February is officially on the ropes, ready to give up the fight. Although it’s always sad to see the months fade away, I’m not particularly fond of February: It’s cold, it snows, and there really isn’t much in the way of new…well…anything. Fortunately this February, despite all the usual disappointment (snow, followed by teasing warmth, followed by hail) held a few surprises in the form of some great music. Here are four albums that I deeply enjoyed this path month, and you should have too!
Foals – Holy Fire
With their latest, the five-piece from Oxford provide yet another album that is poppy and light most of the time, but gets ambitiously heavy, attempting arena-ready grandiosity; Unfortunately, the latter falls flat. Fortunately, the group still manages to make a solid effort that, while not quite living up to their won high standards of the past, is still worth at least a few spins. It’s electronic in all the right areas, with thumping bass that doesn’t hit too hard, and synth that knows when to flex and when to back down.
Check out Holy Fire!
Frightened Rabbit – Pedestrian Verse
On their fourth studio outing, it’s clear that Frightened Rabbit’s lead vocalist Scott Hutchison has become just as skillful with the pen (or a keyboard, let’s be real here, it’s 2013) as he is with his own thickly Scottish vocal work. Frightened Rabbit weave truly well implemented musicianship with heavily accented, sometimes nasally, always-sublime vocal work and darkly passionate lyrical content. It’s not exactly an uplifting listen, but the expert musicianship and self-aware introspection of Hutchison’s words don’t disappoint.
Notable Tracks: State Hospital, The Oil Slick
Stream to Pedestrian Verse!
HRVRD – From the Bird’s Cage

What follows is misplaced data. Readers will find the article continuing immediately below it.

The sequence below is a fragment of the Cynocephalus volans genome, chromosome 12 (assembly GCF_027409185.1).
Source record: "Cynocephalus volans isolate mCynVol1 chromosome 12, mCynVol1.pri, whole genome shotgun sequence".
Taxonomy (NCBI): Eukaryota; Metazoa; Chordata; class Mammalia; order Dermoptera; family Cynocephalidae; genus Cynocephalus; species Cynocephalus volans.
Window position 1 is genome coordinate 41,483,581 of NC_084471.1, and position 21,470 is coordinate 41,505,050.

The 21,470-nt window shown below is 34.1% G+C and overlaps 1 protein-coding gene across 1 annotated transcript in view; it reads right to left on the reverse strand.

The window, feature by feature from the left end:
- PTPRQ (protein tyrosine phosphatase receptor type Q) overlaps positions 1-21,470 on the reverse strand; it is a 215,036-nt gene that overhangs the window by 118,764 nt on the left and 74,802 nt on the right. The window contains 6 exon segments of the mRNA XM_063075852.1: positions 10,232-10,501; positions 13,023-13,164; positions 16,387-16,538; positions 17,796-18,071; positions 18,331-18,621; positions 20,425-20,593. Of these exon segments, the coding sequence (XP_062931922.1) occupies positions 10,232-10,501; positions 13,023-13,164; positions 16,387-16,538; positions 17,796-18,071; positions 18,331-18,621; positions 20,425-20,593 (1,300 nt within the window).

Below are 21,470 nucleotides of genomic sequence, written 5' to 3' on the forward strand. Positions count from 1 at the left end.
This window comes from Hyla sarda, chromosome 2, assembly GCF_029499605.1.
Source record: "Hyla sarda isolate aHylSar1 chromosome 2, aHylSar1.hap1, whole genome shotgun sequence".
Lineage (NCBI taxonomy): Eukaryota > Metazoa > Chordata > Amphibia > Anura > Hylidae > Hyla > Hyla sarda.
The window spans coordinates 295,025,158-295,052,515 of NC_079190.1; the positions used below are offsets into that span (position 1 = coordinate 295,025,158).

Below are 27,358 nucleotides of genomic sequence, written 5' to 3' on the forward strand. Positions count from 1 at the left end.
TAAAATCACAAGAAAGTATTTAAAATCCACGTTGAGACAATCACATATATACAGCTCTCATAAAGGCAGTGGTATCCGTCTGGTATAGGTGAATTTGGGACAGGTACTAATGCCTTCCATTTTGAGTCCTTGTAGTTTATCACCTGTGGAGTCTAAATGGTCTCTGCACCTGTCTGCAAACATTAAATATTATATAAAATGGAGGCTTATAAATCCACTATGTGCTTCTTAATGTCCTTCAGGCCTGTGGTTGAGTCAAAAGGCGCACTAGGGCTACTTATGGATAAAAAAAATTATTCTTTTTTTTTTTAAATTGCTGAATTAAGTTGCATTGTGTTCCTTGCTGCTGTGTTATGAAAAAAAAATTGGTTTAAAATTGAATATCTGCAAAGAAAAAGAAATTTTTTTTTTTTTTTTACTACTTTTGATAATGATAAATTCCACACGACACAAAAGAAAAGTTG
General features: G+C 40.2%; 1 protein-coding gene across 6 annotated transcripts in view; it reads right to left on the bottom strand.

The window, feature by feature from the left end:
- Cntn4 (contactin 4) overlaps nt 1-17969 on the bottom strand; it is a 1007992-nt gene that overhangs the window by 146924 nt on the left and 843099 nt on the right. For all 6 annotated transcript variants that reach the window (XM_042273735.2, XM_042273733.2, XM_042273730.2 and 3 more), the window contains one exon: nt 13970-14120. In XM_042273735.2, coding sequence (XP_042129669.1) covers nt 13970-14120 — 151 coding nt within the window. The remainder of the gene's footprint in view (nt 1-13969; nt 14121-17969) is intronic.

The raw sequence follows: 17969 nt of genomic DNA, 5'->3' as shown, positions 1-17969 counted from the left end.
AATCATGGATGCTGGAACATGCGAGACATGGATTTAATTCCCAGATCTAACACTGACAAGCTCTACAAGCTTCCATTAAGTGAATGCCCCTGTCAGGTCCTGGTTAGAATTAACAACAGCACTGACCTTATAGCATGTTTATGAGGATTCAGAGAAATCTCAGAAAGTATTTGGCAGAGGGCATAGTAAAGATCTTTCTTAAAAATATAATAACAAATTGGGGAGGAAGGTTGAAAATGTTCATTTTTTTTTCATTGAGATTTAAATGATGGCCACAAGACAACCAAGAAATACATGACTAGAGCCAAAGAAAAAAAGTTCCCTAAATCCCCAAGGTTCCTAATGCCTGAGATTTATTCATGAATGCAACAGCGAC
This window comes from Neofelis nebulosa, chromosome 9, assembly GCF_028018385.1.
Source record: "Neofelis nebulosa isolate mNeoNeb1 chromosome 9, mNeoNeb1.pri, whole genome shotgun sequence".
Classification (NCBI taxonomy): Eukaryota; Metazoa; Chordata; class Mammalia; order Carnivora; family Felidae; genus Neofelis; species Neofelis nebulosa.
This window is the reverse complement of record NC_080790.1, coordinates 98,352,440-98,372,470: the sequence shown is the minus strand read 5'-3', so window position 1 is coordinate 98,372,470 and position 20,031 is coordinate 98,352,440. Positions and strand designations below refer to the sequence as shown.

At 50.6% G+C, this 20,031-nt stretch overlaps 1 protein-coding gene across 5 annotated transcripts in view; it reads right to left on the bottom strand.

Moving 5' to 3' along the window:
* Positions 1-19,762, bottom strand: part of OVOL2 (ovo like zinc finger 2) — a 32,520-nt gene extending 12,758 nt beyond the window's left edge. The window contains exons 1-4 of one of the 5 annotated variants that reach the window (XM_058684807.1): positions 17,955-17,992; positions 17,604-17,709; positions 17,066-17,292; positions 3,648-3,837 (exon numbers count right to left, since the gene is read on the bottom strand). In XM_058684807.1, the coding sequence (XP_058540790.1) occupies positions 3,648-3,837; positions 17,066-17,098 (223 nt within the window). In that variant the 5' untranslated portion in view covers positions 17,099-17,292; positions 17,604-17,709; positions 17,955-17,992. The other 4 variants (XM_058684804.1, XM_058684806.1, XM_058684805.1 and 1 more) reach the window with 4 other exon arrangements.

HRVRD (formally Harvard, with vowels) really surprised me on their sophomore release; While I, along with probably everyone else eager to hear there follow up to 2010’s The Inevitable and I were expecting more of the same progressive-rock, what we’ve gotten from the band could not be further. Taking the best bits of their former selves, namely their soaring vocals and spacey guitars, refining the rest, and toning it down it down to create something much more unique and, honestly, interesting. The band no longer sounds like a Circa Survive cover band (albeit one that largely writes better songs) but a new creation all their own; With fleshed-out soundscape, subtlety nuanced layers of instruments, and somehow even better vocals, From the Bird’s Cage is exactly what a sophomore album should be.
Notable Tracks: Flaming Creatures, Cardboard House
Stream From the Bird’s Cage!
K Sera – Collisions & Near Misses
It’s incredibly ironic that K Sera named their first ever full-length Collisions & Near Misses: For starters, it’s nearly impossible to give this band a clearly defined genre label or style. Their debut has the band opening on a light, vaudeville-style piano ballad, closing with a toned-down, almost jazzy, piano-heavy closer, and reeking absolute havoc for eight tracks in between. The fun begins right at the end of the opener, the aptly titled “Collisions,” when the band belts out in a gang chorus, “ So take a seat, sit back, enjoy the show.” After that, you’re on you’re on, left at the utter mercy of a band that switches gears at a moments notice, throwing heavy-hitting choruses one minute, plucked piano the next, and then maybe an 8-bit breakdown right outta left field. Between the perfect production a la Casey Crescenzo (The Dear Hunter) and this young band’s astonishing talent, K Sera have proven they are perfectly capable of colliding in a brilliant fashion.
Notable Tracks: True Enough to be Interesting, Dream, Like I do
Stream Collisions & Near Misses!